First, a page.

Many people believe that drugs and alcohol are the only types of addictions that are harmful. This belief is a common misconception. Addiction destroys lives, alienates loved ones, and causes a lot of pain and chaos. Many people will be addicted to more than one substance, but what about addictions to things outside of mind-altering drugs or alcohol?

How Addictions Harm Us

Addictions are harmful. They cause stress and pain for the addicted person as they begin a cycle of behavior that’s difficult to escape. They often cause trouble with relationships, finances, and self-esteem. Humans can become addicted to anything that helps activate the pleasure center in the brain. As we feel rewarded more and more for a behavior, a compulsion can set it and tell us this behavior is more important than anything else!

Sleepless nights, skipping family functions, or losing a job are all examples of how an addictive behavior can begin to spiral out of control. Eventually, the cravings for that behavior will become more urgent, and the addicted person will feel like it’s the most important thing in their life – even if it makes no sense to believe this. They may feel they can’t live without their addiction and cut people out of their lives who disapprove.

Common Addictions We Overlook

Many people immerse themselves in activities that may seem addictive. A lot of people will say that they’re addicted to things like coffee, shopping, or social media. Not all people who say this have an actual addiction; however, there are many ways that addiction can manifest itself in everyday life and slowly take over.

Anything that makes you feel good can become an addiction. If it becomes a compulsive behavior, it’s probably an addiction. If you can’t quit doing something and it’s causing problems in your life, it’s time to seek help

Common addictions that have been acknowledged by public health research includes:

  • Addiction to food: Addiction to food is a common thing in our society. Commercials and the media help enable this addiction by sending the message that eating will make you “feel better.” Huge portions sold by restaurants and fast food often makes it easy to rationalize compulsive eating. Many people will also hide food in their home and workspace to binge on when no one is looking.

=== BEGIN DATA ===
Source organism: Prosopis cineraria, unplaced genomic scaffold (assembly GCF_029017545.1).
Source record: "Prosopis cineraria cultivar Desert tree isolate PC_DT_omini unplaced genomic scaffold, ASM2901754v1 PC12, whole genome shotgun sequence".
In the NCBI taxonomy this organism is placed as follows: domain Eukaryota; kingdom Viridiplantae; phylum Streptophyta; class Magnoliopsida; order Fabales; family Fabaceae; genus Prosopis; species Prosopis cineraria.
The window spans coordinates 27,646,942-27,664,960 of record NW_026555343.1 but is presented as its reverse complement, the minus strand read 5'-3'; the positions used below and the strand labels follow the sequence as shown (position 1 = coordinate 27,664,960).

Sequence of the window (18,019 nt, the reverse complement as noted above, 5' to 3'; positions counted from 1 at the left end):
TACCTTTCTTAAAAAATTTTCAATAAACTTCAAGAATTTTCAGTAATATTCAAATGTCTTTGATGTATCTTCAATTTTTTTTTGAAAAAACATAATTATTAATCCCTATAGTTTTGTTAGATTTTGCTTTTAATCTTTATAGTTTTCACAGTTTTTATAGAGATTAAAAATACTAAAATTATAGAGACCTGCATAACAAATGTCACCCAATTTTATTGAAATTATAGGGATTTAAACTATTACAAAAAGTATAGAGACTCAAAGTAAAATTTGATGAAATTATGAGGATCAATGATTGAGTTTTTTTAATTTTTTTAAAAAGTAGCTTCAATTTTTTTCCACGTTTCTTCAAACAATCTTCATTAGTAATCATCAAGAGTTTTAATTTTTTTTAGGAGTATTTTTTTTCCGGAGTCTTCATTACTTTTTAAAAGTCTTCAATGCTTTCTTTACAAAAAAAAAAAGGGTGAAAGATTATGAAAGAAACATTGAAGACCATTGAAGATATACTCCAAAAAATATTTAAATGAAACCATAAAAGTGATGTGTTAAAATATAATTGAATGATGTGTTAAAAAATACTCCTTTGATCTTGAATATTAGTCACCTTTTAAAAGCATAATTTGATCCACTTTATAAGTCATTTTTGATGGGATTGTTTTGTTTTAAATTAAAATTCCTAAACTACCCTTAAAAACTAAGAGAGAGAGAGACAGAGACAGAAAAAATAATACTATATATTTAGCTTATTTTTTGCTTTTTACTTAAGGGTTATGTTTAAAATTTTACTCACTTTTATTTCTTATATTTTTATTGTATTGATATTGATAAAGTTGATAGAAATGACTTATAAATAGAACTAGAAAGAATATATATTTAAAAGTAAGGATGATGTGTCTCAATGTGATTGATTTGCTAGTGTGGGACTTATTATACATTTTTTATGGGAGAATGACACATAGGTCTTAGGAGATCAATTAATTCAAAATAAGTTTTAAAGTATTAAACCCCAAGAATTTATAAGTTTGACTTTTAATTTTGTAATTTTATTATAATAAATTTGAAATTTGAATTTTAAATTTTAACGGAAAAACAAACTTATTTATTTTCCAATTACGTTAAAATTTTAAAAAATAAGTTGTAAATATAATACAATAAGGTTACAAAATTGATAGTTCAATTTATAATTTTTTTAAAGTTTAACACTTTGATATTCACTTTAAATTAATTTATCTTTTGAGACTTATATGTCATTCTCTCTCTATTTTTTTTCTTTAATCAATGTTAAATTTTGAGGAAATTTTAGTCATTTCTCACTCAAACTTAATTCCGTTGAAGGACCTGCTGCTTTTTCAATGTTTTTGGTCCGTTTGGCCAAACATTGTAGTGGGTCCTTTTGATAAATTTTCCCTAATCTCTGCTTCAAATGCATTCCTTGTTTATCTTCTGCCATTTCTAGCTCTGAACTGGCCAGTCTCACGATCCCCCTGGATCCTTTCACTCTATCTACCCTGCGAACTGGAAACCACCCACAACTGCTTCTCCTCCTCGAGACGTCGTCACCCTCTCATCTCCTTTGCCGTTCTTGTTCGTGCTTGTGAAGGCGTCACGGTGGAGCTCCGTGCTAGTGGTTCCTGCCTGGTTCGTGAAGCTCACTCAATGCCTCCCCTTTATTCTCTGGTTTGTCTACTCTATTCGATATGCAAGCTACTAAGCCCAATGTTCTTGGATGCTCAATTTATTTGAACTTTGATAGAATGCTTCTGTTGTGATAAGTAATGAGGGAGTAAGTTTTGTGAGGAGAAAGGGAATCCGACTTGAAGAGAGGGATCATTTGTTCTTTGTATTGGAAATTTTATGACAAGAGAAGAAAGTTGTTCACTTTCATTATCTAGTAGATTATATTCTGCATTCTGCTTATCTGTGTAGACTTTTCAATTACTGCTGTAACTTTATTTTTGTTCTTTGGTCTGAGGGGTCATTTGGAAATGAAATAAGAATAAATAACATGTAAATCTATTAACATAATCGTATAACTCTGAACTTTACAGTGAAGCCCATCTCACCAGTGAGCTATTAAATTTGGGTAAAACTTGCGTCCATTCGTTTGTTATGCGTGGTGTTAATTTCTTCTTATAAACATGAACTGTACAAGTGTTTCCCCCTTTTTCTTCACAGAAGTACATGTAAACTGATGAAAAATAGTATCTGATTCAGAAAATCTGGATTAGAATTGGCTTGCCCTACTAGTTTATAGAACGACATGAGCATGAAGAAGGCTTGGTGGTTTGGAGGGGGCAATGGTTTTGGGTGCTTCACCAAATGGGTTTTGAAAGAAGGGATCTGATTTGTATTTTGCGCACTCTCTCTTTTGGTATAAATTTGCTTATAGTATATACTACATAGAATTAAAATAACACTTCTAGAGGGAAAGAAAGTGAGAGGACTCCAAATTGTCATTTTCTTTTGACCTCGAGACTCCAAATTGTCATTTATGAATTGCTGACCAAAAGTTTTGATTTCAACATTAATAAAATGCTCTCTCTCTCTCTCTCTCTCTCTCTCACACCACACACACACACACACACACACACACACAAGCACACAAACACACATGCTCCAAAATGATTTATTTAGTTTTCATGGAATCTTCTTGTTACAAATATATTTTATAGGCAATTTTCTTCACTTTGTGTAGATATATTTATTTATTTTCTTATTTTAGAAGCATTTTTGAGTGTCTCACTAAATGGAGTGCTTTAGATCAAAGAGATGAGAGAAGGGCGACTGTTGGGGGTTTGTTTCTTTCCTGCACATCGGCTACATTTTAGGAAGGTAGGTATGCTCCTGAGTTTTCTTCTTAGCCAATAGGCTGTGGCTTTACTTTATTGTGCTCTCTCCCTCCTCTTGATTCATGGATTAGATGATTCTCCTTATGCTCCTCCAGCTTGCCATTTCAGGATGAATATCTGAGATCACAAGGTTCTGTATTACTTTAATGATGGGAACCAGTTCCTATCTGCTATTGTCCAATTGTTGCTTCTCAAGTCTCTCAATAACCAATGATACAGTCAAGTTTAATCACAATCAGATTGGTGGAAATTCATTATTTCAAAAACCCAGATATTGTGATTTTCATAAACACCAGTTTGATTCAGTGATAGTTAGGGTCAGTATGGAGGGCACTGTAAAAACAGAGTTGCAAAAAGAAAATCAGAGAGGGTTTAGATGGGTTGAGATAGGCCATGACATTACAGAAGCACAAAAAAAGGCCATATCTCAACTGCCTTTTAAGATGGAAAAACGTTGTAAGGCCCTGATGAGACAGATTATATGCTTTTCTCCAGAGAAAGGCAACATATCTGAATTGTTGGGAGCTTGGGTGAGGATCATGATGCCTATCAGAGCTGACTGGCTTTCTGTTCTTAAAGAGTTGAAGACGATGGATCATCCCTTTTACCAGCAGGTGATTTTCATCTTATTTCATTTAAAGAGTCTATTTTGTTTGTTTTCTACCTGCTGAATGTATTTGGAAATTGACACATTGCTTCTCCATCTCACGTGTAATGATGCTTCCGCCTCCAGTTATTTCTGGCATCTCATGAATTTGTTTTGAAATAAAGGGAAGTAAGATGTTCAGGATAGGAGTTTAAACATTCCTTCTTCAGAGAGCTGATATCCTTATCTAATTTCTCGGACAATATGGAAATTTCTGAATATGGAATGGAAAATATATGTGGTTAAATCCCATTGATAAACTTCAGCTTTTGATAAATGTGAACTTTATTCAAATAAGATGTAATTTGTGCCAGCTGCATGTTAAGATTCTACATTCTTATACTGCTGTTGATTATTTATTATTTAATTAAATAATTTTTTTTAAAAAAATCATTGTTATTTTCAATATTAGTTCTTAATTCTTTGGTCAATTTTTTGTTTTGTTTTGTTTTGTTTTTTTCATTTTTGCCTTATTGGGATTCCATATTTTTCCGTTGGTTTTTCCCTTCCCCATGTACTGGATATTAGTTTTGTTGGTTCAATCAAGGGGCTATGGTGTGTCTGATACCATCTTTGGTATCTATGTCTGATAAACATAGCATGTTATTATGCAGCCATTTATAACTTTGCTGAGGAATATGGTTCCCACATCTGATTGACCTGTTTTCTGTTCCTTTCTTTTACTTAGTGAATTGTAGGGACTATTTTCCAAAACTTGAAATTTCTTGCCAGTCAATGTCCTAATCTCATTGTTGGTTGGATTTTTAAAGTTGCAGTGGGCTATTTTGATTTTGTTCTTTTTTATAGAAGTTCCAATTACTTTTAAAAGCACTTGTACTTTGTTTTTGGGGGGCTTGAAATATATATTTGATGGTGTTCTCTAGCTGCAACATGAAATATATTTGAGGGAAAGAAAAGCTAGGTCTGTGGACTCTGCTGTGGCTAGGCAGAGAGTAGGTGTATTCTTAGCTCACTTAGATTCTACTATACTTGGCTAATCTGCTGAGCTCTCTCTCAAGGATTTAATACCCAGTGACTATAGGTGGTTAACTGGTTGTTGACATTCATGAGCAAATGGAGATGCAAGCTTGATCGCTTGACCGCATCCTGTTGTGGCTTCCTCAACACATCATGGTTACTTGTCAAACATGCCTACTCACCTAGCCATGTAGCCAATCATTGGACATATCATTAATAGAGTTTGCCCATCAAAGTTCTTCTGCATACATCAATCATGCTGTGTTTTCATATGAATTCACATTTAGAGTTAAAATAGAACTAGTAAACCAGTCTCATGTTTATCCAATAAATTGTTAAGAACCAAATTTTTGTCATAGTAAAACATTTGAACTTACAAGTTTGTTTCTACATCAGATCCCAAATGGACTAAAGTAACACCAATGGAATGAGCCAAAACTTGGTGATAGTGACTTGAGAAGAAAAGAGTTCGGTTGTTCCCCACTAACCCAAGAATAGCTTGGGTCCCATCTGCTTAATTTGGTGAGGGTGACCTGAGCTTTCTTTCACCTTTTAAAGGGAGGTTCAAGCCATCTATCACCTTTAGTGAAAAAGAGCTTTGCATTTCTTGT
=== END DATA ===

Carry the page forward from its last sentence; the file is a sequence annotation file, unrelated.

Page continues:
• Addiction to work: Some people can’t stop working, even if it isn’t required. They may feel they “never do enough” at work or have an urge to work compulsively. Even in today’s fast-paced world, it’s not healthy to work all the time.
  • Addiction to social media: Unfortunately, many people now seek approval and acceptance online. Addiction to social media means it’s difficult or impossible to put down the phone or close apps that alert you to new interactions. A person might sit at a dinner table with their family, phone in hand, and never speak to them. Meanwhile, they’re talking to others on the Internet that they have never met.
  • Addiction to sex: They may seek out encounters with strangers, have sex in public places, and refuse using condoms because of the “thrill” of the dangers that come with compulsive sex. People with sex addiction want to have “more sex” even if they have a partner. They may cheat or use pornography to get “more” whenever they “need” it.
  • Addiction to video games: Video games immerse their players into another world, and many people can’t get enough of this alternative reality. People addicted to video games describe long hours and all-nighters without leaving the console, neglecting to eat, groom or even urinate because they don’t want to stop the game or push “pause.”

Getting Help 

Addiction is a lonely way to live, and it’s often hard to stop a destructive behavior once it becomes impulsive. At Orange County Recovery we treat many people with multiple addictions and help them reclaim their lives. Please call us to learn more about how we can help you. Our number is 877-450-1880.